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Rules, taxonomies for sustainable investing shouldn’t be too burdensome, experts say

Rules, taxonomies for sustainable investing shouldn’t be too burdensome, experts say
(Image credit: Charles Tomlinson)

Establishing objective criteria for what constitutes a sustainable investment should involve flexibility and steer clear of overly burdensome rules, said panelists on Tuesday at the SIFMA Annual Meeting in Washington, D.C.

Martin Spolc, head of sustainable finance and fintech at the European Commission, said an effort to develop an EU taxonomy for sustainable investments emerged from the financial sector, which cited a concern about a lack of clarity on the issue.

The EC doesn’t “believe that we would be successful with this project if we throw tons of new regulations on the market and believe that the market would blossom,” he said.

Antonia Perry, vice president of global distribution at Manulife Investment Management, described sustainable investing as a “nascent industry” and warned that “we could strangle it by regulation.”

She said a globalization of taxonomies, standards and disclosures is important for sustainable investing “because without that you’re going to find arbitrage.” Consistency and transparency in disclosure is particularly critical, she said.

Elisabeth Ottawa, deputy head of public policy at Schroders, said sustainable investments are “a great way of showing that we create value that goes beyond the mere financial numbers.”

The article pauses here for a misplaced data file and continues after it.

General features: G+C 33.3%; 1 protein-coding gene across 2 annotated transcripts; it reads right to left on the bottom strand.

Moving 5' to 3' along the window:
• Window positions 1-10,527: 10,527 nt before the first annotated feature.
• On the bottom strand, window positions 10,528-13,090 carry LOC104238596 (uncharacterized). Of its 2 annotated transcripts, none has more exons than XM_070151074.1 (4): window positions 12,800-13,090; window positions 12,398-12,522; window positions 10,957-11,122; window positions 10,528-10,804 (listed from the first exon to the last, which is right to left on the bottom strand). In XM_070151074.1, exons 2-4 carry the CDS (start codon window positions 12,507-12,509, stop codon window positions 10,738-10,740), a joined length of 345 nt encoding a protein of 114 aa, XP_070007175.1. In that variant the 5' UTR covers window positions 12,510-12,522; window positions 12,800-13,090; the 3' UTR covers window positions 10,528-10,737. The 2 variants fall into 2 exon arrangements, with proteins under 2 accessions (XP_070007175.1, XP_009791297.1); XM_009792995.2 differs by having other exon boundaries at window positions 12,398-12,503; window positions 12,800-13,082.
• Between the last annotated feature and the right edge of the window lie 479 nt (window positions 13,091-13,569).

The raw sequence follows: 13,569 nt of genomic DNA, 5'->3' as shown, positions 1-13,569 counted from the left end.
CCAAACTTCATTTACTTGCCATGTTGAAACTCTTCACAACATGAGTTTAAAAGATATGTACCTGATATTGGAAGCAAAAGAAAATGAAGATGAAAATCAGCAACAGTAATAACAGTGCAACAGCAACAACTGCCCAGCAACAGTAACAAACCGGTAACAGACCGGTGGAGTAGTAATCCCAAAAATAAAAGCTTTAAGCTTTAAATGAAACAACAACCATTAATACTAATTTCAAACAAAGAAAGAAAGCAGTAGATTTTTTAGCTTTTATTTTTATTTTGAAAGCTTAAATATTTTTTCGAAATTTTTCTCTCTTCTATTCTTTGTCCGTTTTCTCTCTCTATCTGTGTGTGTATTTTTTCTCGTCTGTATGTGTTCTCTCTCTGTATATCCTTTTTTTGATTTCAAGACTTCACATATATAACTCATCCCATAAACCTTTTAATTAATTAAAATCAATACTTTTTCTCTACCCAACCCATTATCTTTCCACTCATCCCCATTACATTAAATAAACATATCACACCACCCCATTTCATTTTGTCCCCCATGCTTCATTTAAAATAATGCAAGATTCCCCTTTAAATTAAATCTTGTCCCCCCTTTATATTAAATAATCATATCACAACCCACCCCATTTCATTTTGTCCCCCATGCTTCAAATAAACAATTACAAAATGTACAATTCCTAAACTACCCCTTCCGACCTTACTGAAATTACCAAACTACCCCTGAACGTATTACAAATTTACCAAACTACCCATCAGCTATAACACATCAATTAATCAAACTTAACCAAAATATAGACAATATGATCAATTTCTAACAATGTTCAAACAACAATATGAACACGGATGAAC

“We see a huge potential by sustainable investing not only to activate new funds but to activate a new group of investors,” she said.

Victor van Hoorn, head of EU financial services at Hume Brophy, said taxonomy at this point is just a “screening tool” for identifying investments that are sustainable, but not those that would also generate strong returns for a portfolio.

Setting the right policies to “expand that investment universe” is vital, and that could involve linking taxonomies to subsidies, tax breaks and carbon pricing, van Hoorn said. He also expects the European fiduciary duty to “shift slightly” in the next decade to include “a duty to society at large,” he said.

Ottawa said that what counts as a green investment today might not be considered green in the future. For example, nuclear energy has no large carbon emissions in the short term, but is unlikely to be a viable solution in the long term, she said.

One area needing further consideration, van Hoorn said, is whether regulators are in a position to verify investments as sustainable. He said auditing firms and credit rating firms might be needed to help address that gap.